Over the course of the past several months I have, like many others, been ardently following the coverage of the 2008 Presidential Election, and for the first time in my life I feel compelled to comment on my support for a particular candidate. I feel something, I actually honest-to-goodness feel something in response to words being spoken by a public, federal official. Perhaps feel something is not quite the correct phrasing, seeing as for years now I have felt apathy, loathsomeness, and overall spite towards nearly all elected federal officials. I have felt leaderless for essentially my entire voting-aged life, being too young to really remember men like Reagan who have come to epitomize leadership (at least for some circles).
Recently, much attention has been focused on the fact that no matter which candidate receives the Democratic nomination for President, nothing short of history will be made as either the first woman or a black man will be a legitimate option for the voting denizens of the United States come this November. Now, clearly and necessarily so, the coverage of this potentially historical election has focused much on race and gender. I reckon that there’s just no way around this fact thanks to portions of our nation’s unfortunate past. I have listened to commentary, polls, and live discussions all asking the same question: “Who will you vote for, the first black President, or the first female President, and why?”
And it’s at this point that my compulsion to speak out becomes so overwhelming that I want to shout, whisper, and cry all at the same time in hopes of relieving my perceived impotence in the face of what I have come to view as the irrelevance of my vote, my voice, and my opinion when placed alongside of the American Federal government. I will not be voting for Hillary Clinton come November, and it has nothing to do with the fact that she is a woman. I will not be voting for Mitt Romney, and it has nothing to do with the fact that he is a Mormon. I will not be voting for Mike Huckabee, and this despite the fact that I most certainly consider myself an ardent follower of Christ. I most certainly will, however, be voting for Barack Obama, and it has nothing to do with the fact that he is black.
This is what has been so frustrating for me, a 28 year-old white Irish-German Lutheran, over the past few months, as I feel that I and so many others have been pigeon-holed into declaring that I am either voting for the first black man or the first woman for President. Of course there is no way from a media standpoint around this fact, but is it really that hard to understand that for the first time in my life, when I listen to Senator Obama speak, I actually feel a sense of hope, a twinge of intense admiration, and an undeniable urge to follow this man and it has nothing to do with his race, gender, or creed? For the first time ever in my life, a Federal official is evoking these positive compulsions and feelings. Like so, so many others, I am tired of Democrats and I am tired of Republicans, I am tired of looking at my bullet list of issues and matching it up to a particular candidate, I am tired of being told that if you are a Democrat you must vote for these issues and if you are a Republican you must vote for these. Our nation needs, desperately needs a leader. Man or woman, black or white, we need someone to inspire, someone to dream, anyone to stand up and say, “I believe, I have hope, and I know we can do it,” and for no other motivation other than the motivation to serve.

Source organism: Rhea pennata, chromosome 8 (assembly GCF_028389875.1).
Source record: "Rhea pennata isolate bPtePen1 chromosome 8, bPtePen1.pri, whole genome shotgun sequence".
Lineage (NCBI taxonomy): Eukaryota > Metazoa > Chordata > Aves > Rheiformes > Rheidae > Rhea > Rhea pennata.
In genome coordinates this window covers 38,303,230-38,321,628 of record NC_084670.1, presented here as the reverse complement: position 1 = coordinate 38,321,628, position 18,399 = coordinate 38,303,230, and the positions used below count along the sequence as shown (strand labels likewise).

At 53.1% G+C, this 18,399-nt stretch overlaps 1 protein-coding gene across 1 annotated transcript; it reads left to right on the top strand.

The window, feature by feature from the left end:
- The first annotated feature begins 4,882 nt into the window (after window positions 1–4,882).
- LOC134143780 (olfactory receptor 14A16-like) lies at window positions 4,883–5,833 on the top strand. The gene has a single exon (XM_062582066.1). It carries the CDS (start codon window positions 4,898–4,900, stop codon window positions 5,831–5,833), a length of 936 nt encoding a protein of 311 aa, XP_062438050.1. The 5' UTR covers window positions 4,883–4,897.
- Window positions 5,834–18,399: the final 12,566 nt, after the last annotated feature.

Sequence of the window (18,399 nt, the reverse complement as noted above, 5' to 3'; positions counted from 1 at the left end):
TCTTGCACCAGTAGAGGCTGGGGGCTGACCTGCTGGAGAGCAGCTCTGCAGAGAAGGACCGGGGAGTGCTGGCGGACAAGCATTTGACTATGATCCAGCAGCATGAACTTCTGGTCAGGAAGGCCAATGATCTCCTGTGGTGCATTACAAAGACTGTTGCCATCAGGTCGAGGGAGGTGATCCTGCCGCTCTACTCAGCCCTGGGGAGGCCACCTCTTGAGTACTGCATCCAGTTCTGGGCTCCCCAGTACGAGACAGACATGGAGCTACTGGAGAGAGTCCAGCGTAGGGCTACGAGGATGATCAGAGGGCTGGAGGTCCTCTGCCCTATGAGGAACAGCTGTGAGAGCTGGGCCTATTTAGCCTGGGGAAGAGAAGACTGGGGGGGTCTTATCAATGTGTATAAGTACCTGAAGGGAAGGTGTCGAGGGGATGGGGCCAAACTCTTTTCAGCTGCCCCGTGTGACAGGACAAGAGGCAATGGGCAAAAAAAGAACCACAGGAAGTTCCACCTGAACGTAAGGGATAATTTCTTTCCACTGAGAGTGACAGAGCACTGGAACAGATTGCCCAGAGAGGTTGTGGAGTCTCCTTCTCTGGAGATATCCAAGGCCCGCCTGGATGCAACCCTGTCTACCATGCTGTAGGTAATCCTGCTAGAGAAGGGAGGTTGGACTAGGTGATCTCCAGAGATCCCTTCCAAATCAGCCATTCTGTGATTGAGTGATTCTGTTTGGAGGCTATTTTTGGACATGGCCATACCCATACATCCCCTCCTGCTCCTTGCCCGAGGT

I honestly don’t believe that it matters one bit any candidate’s plan for this that or the other thing. Really, are Dems and Republicans all that different anymore? So many of these officials seem so disengaged from the heart of the nation it’s no wonder that, however unfortunate, so many people simply decide not to vote because, frankly, what’s the point? No matter who wins and no matter what their plans may be, will anything really change? Senator Obama, again and for the last time, is the only federally elected individual to ever induce from me any sense of anything different, any sense of pride, and most importantly right now any sense of hope.
So there it is all wrapped up in a tidy little nutshell. I need a President at this time in my life, and I want to follow for the first time in my life, and this has everything to do with the kind of human being Barack Obama seems to be, the kind of individual he is, and the leader I hope he will be. Nothing more, and certainly nothing less.
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